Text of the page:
Maureen Johnson is the sort of person that every young adult – and adult too – should look up to, not only for her often hilarious take on life, the universe and everything, but because she is smart and intelligent and is really good at showing people what is right and wrong about the world, frequently reminding us of issues of inequality and injustice that we all should be fighting. Oh, and she’s a pretty good writer too.
13 Little Blue Envelopes tells the tale of Ginny, the legacy that her slightly whack-a-doodle aunt has left her, and Ginny’s version of fulfilling it. In the first envelope, Aunt Peg tells Ginny to buy a ticket to England. In the second are instructions of where to go once she arrives there, which turns out to be the slightly unkempt flat of a slightly ruffled Englishman, Richard. The third envelope leads Ginny to kooky playwright Keith. She can only open an envelope once she’s completed the task set out in the previous one, and as the opened envelopes pile up, Ginny’s adventure gains pace and speed and the days merge together as she moves from a relatively sedate trip to Scotland to a mad dash through Europe that ends in disaster. Or does it?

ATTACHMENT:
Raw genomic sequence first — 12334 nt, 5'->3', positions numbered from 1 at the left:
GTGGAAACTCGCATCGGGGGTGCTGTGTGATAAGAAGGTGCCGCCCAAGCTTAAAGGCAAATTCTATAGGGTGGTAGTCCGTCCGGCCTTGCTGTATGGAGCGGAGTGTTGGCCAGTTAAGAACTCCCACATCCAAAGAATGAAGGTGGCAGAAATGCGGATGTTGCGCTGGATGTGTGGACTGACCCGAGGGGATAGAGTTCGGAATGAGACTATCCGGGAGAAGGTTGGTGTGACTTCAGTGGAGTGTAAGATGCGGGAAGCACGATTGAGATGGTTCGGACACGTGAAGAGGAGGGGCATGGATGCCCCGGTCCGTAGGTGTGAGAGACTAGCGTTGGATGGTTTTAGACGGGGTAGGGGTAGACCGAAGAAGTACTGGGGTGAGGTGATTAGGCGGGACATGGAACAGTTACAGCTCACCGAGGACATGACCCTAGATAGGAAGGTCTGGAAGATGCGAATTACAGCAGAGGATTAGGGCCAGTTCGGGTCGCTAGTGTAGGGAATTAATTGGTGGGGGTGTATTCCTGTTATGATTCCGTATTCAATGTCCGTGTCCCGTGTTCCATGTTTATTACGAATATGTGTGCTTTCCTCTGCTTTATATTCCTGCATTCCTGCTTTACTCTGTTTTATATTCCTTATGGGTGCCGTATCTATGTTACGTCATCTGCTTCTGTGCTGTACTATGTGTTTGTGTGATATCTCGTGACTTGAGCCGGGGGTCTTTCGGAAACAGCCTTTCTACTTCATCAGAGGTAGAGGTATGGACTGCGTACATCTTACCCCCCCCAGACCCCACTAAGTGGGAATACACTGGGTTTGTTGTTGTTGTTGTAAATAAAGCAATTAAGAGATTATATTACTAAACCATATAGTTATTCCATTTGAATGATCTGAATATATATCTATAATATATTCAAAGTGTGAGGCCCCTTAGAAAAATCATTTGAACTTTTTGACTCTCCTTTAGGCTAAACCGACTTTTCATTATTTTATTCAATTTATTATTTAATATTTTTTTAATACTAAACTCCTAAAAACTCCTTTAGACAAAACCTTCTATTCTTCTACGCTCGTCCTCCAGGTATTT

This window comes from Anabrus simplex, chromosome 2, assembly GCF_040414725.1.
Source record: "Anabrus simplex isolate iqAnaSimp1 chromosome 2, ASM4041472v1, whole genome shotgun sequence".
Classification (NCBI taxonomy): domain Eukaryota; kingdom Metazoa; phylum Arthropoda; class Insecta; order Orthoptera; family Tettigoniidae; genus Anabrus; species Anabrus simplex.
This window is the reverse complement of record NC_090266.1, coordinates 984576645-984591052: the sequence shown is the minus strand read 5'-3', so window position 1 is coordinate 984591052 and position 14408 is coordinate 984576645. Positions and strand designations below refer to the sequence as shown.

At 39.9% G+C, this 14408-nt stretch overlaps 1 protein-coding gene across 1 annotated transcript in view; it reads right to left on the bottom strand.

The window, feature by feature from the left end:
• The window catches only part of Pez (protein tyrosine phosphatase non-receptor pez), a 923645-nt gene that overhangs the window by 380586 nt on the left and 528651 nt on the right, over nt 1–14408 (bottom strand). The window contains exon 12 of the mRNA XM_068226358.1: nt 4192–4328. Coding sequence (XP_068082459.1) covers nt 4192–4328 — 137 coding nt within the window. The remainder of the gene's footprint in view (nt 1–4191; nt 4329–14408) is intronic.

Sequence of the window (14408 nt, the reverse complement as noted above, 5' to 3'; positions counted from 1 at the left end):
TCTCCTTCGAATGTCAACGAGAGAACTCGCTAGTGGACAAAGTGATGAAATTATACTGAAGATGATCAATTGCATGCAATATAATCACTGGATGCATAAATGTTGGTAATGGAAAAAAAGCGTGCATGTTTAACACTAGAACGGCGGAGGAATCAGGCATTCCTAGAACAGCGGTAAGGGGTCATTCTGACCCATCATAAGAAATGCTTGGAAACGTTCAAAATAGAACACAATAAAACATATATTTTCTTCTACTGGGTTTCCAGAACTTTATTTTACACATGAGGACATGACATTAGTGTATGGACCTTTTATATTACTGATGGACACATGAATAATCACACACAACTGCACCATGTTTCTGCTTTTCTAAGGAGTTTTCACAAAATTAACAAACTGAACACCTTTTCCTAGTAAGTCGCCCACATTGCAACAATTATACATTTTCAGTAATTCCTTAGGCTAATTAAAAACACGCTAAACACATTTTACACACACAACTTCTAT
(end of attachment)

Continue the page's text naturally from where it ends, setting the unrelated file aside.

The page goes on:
Along the way Ginny meets new people, gets tangled up in other people’s affairs, sees a million new things, pushes her boundaries, and ultimately learns a bunch of new stuff about her aunt and – both gradually and all in one big rush – begins to come to terms with her grief. There are revelations and kisses, boats and trains, new friends and new family, sunrises and sunsets, twists and turns, rushes and rambles, and a whole lot of art.
13 Little Blue Envelopes is the perfect summery read for younger teens who are either waiting for or are already in the midst of the young flush of first love. It's pacey and quirky and has a hint of the fairytale, especially when it comes to Aunt Peg’s secret tower workroom. It wasn’t quite as good as I was hoping it would be – I didn’t feel that it was as sharp as Sarah Dessen’s books, for example, and I didn’t find it as engaging as Johnson’s more sinister and more sophisticated Shades of London series, but really that just makes it all the more perfect for the slightly younger teen audience. And I’m definitely planning to try The Key to the Golden Firebird, Johnson’s first book to be published, but which has only just become available in the UK. Oh, and The Last Little Blue Envelope too – because obviously I’ve got to find out what happens next...